New nutrition label system would be easier for shoppers to get it, study finds
Making labelling on food easier for consumers to digest might improve nutrition and curb the obesity epidemic, two McGill University researchers Thomas Thomas Shultz and Peter Helfer suggest.
“I had no idea the obesity crisis was a real crisis, but when you actually look at the economic consequences, it’s enormous. If unchecked it will bankrupt the medical systems in even the richest countries,” said Shultz, a professor of psychology and computer science at the Montreal university.
Shultz and Helfer, lead author of the study and a PhD student in psychology and neuroscience at McGill, compared four labelling systems. They found that the least usable is the ‘per cent daily value’ nutrition facts label found on most food products in Canada and the United States.
A system called NuVal, which scores foods on a scale of one to 100, developed by Yale University professor David Katz, came out on top. The ‘traffic light’ system used in the United Kingdom lets people make more nutritious choices but it takes more time for shoppers, who need to count and compare the red, yellow and green for the various ingredients in a given product.
The fourth type is a binary system that certifies some foods as nutritious but not others, and makes it quicker for shoppers to make buying decisions but doesn’t increase nutritious choices, the researchers found. “What our study shows is that a system like NuVal could be useful — something that simplifies nutrition information, resolves conflicts, is very easy and quick to use,” Shultz said. For their study, Shultz and Helfer recruited 192 participants from Canada and the US and conducted an online experiment to measure people’s ability to compare pairs of foods on nutrient levels — based on labels — and to estimate amounts of saturated fat, sugar, sodium, fibre and protein in the foods.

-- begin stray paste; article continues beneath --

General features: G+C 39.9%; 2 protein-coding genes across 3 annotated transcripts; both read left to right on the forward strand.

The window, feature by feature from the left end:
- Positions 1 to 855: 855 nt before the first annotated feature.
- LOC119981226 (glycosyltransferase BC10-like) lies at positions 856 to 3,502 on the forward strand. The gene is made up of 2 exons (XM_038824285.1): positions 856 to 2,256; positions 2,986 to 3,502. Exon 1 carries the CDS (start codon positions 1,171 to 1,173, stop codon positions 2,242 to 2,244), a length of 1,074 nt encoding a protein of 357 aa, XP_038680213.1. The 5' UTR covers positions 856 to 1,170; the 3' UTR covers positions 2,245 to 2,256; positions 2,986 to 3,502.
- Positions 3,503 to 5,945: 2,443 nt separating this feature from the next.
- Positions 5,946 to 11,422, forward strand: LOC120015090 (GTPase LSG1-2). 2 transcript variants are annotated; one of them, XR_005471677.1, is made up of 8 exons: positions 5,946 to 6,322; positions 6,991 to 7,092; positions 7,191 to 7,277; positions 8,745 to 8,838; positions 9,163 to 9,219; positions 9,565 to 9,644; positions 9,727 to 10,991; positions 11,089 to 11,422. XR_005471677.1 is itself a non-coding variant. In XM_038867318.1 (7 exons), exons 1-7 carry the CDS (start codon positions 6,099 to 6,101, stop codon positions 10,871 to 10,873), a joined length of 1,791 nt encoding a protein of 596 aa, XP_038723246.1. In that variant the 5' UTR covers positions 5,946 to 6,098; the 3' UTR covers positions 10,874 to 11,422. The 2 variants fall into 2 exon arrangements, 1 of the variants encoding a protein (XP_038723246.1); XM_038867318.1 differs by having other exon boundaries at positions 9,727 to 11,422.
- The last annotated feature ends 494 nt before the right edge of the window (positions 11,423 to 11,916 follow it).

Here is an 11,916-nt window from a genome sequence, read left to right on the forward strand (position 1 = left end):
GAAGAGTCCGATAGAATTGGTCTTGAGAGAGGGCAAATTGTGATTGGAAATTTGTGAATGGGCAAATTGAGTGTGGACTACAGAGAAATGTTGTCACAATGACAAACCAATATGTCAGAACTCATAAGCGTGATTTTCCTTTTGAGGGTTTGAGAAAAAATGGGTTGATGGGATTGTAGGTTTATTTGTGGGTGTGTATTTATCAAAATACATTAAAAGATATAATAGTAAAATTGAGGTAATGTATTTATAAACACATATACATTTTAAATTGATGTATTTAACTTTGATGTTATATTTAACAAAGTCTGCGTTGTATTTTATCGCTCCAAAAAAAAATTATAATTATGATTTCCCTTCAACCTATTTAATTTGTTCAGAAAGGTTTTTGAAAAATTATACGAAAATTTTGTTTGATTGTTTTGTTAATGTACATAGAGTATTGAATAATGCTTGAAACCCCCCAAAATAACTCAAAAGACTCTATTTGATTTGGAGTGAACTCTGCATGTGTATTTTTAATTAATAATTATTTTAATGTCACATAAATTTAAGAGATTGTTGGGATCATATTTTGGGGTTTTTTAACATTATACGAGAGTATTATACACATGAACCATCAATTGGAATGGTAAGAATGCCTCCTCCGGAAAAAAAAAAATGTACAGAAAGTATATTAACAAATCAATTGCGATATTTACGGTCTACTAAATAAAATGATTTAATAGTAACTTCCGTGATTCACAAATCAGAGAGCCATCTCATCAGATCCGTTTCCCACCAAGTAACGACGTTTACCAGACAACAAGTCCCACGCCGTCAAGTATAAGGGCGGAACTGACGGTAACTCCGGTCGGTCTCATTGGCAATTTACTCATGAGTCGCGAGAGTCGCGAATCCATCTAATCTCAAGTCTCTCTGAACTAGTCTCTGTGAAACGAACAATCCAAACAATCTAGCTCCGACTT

“And the food companies have learned that they can charge more for products that have nutritionsounding advertising on them. Like advertising low-fat — they can charge more for that and people are willing to pay it.”
The study is published in the December issue of
Annals of the New York Academy of Sciences.
Eating more whole grains linked with lower mortality
Eating more whole grains is associated with up to 15 per cent lower mortality, particularly cardiovascular disease (CVD)-related mortality, according to a new long-term study from Harvard T.H. Chan School of Public Health. The study also found that bran, a component of whole grain foods, was associated with similar beneficial effects. Bran intake was linked with up to 6 per cent lower overall mortality and up to 20 per cent lower CVD-related mortality. The study appears online in JAMA Internal Medicine. “This study further endorses the current dietary guidelines that promote whole grains as one of the major healthful foods for prevention of major chronic diseases,” said Qi Sun, assistant professor in the Department of Nutrition and senior author of the study.
Although eating more whole grains has been previously associated with a lower risk of major chronic diseases, such as Type 2 diabetes and CVD, until now there had been limited evidence regarding whole grains’ link with mortality. HSPH researchers and colleagues looked at data from more than 74,000 women from the Nurses’ Health Study and more than 43,000 men from the Health Professionals FollowUp Study who filled out questionnaires about their diet every two or four years from the mid-1980s to 2010. Adjusting for a variety of factors, such as age, smoking, body mass index, physical activity and overall diet excluding whole grains, the researchers compared the participants’ whole grain intake with mortality data over an approximately 25-year period.
Replacing refined grains and red meats with whole grains is also likely to lower mortality, according to the study. Swapping just one serving of refined grains or red meat per day with one serving of whole grains was linked with lower CVD-related mortality